I love jewelry, and I like to use recycled materials, from fabrics to plastics and various metals. Jewelry is in the eye of the beholder; it does not always have to be diamonds and gold. When I have access to a jewelry studio and a kiln, I work in metals, mostly enamels, but COVID-19 has kept me at home this year working with felt scraps. Creating jewelry has always been helpful in my job as an interior designer. One of my first design jobs was a retail store called Design Center, which eventually led to a full-time job as licensed interior designer.
Fiber artist Diana Taylor, inventor of Ficklesticks, has been an architecture aficionado since early childhood. She returned to Little Rock, Arkansas, in 2008 after spending the previous five years in the San Francisco Bay Area. Her designs were sold in artisan galleries, boutiques, and museum gift shops, such as the Museum of Arts and Design and the American Folk Art Museum in New York City; the DeYoung Museum in San Francisco; the Walker Arts Center in Minneapolis; and the Philadelphia Museum of Art.
Terri Parson lives in Heber Springs with her “maker” husband (Crystal Forest Instruments) and their energetic miniature schnauzer. They moved from Nebraska to the Ozark foothills in 2007 to enjoy beautiful Greers Ferry Lake and the abundant natural resources of Arkansas. Parson and her husband enjoy traveling and exploring the natural world, which energizes her creativity. She works out of her home studio tucked away in the forest. She has been a juried member of the Arkansas Craft Guild since 2009.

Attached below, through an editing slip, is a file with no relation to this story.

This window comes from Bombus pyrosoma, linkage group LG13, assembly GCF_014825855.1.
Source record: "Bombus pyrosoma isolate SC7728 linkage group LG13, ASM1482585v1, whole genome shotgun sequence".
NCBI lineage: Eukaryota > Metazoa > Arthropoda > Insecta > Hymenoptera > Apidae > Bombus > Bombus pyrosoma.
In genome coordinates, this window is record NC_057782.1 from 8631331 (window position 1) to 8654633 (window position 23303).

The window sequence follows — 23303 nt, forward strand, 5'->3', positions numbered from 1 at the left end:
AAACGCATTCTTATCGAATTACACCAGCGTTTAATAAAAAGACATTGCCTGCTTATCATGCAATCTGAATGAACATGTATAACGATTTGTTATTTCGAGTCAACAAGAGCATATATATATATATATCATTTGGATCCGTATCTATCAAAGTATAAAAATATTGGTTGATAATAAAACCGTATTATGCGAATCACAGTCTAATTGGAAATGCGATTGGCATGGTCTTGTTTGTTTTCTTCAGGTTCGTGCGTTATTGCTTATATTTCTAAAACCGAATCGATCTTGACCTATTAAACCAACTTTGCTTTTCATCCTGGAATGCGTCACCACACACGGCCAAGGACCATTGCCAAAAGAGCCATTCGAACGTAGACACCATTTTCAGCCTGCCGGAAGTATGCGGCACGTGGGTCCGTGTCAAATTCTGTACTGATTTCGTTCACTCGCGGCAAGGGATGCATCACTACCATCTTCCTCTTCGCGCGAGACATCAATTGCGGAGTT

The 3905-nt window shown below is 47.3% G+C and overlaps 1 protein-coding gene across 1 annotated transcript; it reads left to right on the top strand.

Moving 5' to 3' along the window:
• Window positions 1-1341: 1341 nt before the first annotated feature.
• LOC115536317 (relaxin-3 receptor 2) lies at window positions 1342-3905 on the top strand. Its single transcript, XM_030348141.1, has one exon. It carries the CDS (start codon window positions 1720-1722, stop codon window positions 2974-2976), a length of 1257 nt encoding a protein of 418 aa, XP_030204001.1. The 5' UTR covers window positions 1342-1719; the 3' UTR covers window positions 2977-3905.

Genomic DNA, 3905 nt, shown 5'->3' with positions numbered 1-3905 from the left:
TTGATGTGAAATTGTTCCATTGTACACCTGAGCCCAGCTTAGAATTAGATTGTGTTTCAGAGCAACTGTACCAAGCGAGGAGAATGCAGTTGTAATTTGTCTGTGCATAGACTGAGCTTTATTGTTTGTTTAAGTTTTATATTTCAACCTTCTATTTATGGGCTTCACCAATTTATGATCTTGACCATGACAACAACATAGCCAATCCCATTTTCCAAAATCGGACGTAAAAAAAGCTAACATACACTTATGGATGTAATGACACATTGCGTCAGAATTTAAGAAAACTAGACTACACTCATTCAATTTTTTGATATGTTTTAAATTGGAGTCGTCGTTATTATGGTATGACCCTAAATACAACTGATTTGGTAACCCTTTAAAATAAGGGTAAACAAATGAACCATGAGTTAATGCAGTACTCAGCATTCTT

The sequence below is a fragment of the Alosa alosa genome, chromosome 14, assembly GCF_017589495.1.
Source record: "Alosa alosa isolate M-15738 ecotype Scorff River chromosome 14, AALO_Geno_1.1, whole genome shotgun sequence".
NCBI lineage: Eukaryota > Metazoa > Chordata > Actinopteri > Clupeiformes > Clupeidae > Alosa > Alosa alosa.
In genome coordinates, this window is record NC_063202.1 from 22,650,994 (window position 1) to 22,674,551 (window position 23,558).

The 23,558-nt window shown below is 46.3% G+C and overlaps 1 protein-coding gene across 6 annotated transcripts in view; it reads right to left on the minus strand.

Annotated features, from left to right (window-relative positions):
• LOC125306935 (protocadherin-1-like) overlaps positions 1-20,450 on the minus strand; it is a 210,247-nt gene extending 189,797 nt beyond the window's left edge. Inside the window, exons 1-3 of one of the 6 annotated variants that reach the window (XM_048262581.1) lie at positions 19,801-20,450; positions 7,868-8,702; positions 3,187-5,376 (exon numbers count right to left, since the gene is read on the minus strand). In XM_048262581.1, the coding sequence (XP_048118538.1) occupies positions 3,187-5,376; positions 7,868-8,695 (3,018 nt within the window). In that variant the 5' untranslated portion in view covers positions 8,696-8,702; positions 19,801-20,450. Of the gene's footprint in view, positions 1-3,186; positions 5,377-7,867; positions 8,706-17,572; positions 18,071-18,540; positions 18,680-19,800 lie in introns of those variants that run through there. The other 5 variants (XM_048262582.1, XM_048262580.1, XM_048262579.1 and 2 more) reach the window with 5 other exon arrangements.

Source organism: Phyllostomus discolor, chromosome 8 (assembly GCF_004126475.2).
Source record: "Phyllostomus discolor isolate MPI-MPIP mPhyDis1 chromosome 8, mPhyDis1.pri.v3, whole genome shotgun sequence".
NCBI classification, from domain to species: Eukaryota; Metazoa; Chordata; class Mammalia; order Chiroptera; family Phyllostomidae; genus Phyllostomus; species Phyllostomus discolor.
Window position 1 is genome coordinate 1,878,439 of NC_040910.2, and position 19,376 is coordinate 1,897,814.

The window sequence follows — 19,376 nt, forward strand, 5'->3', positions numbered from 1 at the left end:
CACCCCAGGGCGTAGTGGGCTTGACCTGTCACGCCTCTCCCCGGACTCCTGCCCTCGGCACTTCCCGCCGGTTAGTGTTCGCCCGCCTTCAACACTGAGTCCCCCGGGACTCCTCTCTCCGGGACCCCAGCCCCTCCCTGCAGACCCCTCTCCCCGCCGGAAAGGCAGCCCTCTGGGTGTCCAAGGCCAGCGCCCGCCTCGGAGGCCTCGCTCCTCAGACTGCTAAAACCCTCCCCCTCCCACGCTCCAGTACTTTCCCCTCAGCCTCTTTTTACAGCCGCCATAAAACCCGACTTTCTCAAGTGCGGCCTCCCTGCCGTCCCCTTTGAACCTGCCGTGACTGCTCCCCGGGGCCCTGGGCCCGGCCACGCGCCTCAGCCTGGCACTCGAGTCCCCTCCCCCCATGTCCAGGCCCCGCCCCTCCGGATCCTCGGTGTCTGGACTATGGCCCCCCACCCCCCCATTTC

I was raised in Osceola, Arkansas, and I have lived in the Hillcrest neighborhood of Little Rock for all my adult life. My career has been very diverse, from social worker to Army officer, and for the last twenty-five years I have been in real estate development. My formal art education is limited, so I am primarily self taught.
Cindy Snow Kopack’s first loves were the outdoors and the biological sciences. Her obsession with jewelry making began by taking a class in silversmithing at the Arkansas Craft School in Mountain View in early 2018. Since then, she has continued her education with classes at the Arkansas Museum of Fine Arts in Little Rock as well as the Arkansas Craft School with many accomplished metalsmiths and metal clay artists.